PID Week participants and students. Photo credit: College of Design
The University of Minnesota’s College of Design (Cdes) hosted the premier Public Interest Design Week (PID Week) from March 19-24. Attracting approximately 500 participants nationally and internationally, the conference was organized by a tireless team led by conference chair, John Cary, of PublicInterestDesign.org, who is also a research fellow within the Cdes. If the many issues and problems percolating at the intersection of design and service were not addressed or resolved in 5 short days it was not for lack of trying – PID Week was a blazing success because it put a critical lens on many design challenges from macro to micro, urban to rural, economically rich to poor, from the United States to Africa. What struck me as singularly inspiring was the keenness and enthusiasm brought by the keynote speakers, the session leaders and participants to the PID conference’s platform. It seemed highly unlikely that participants were hanging out in the hotel bar due to lack of content.
PID Week participants, L-R: John Cary, PID Week Chair; Liz Ogbu, designer, social innovator and Keynote speaker; Laura Marlo, Reed Construction Data, a PID Week sponsor; and, Tom Fisher, Dean of the College of Design, U of MN. Photo Credit: College of Design
Central to PID Week’s success is the role of Thomas Fisher, professor of architecture and dean of the College of Design (Cdes) since 1996. Fisher is recognized as a catalyst in the design world as a university educator (John Cary is his former student), an advocate for good design from freeway bridges to football stadiums to healthcare, and a provocative intellectual force. He’s authored numerous books including Designing to Avoid Disaster: The Nature of Fracture-Critical Design (Routledge, 2012); The Invisible Element of Place: The Architecture of David Salmela (U of MN Press, 2011) and Ethics for Architects: 50 Dilemmas of Professional Practice (Princeton Architectural Press, 2010). His expansive mind and professional acumen is buoyed by a sense of humor. He is approachable. Even funny. Grass does not grow beneath Tom Fisher’s feet.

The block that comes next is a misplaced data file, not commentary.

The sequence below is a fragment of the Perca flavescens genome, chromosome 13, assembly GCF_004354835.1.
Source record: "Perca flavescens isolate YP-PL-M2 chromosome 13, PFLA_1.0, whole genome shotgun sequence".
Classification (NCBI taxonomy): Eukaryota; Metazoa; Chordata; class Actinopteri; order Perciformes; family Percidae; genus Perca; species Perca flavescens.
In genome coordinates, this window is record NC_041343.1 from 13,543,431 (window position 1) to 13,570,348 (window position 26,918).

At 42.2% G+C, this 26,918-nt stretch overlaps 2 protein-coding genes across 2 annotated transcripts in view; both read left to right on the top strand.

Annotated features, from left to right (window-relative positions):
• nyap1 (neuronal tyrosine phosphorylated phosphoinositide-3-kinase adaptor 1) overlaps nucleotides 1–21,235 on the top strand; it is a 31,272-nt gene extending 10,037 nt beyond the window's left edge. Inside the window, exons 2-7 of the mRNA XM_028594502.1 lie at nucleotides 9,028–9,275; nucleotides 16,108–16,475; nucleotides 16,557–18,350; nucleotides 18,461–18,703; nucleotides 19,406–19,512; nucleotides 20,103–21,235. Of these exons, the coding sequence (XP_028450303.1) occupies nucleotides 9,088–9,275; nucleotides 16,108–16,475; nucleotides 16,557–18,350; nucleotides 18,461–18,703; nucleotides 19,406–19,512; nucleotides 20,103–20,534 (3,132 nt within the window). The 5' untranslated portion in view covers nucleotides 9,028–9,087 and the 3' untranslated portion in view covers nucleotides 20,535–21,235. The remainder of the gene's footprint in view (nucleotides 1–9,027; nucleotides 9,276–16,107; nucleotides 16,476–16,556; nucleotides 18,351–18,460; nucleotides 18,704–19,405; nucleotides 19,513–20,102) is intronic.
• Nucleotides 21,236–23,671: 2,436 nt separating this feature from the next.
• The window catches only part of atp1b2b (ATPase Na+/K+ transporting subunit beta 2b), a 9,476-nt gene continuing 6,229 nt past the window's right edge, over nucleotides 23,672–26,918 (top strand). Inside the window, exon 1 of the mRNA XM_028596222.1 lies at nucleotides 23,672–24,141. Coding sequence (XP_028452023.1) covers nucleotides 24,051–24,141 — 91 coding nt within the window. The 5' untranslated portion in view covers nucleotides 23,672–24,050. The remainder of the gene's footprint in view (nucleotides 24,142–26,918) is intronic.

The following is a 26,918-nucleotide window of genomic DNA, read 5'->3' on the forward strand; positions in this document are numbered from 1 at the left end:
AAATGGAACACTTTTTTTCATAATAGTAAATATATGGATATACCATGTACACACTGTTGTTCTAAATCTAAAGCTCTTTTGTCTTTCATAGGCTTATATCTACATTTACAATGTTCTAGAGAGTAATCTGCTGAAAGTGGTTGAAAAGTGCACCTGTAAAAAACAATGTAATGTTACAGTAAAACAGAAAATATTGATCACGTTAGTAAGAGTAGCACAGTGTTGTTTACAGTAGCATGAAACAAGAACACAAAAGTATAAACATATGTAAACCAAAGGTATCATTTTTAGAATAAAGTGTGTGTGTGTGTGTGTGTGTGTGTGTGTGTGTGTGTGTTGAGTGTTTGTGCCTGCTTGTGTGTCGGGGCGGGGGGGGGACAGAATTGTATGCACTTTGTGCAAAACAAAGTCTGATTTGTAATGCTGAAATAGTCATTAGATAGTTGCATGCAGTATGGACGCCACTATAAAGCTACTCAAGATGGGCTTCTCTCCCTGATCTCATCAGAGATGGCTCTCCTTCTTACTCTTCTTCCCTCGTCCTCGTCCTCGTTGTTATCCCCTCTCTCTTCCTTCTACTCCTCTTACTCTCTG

At the University of Minnesota College of Design graduation ceremonies, on Saturday, May 12, John Cary, who received his BA in 1999 from the same school, delivered the 2012 commencement address. After thanking dean Thomas Fisher and the faculty of the educational institution that “has given me so much,” Cary started with his inauspicious beginnings and launched into the story of his inspirational and accomplished life story and career–the two intricately entwined. His trajectory is sharply focused on the growing field of public interest design, an area that he is personally is helping to define. Here is his message to the graduating class, any graduating class in any field in fact, as well as the design professions in search of defining the 21st century practice.–SSS
I came to the University of Minnesota in 1995, having graduated from a Jesuit high school in Milwaukee’s inner city. Few people, except my parents who are here today, know that my first semester GPA in high school was a whopping 1.9. If you weren’t book smart or an athletic super star at my high school, you kind of fell through the cracks. At least I did.
Thankfully, I landed in the basement, where an inspiring teacher—who was trained as an engineer and taught drafting classes—introduced me to design. It was through that high school teacher that I got involved with Habitat for Humanity, and helped transform an abandoned house into a family’s dream home—to this day one of the most meaningful projects that I’ve ever worked on.
Project H Design Flickr Photo
Scott Timberg’s article “The Architecture Meltdown” (Salon, February 4, 2012) asks the question “Where does architecture go from here?” without offering an answer, so I will. The piece makes a compelling case f…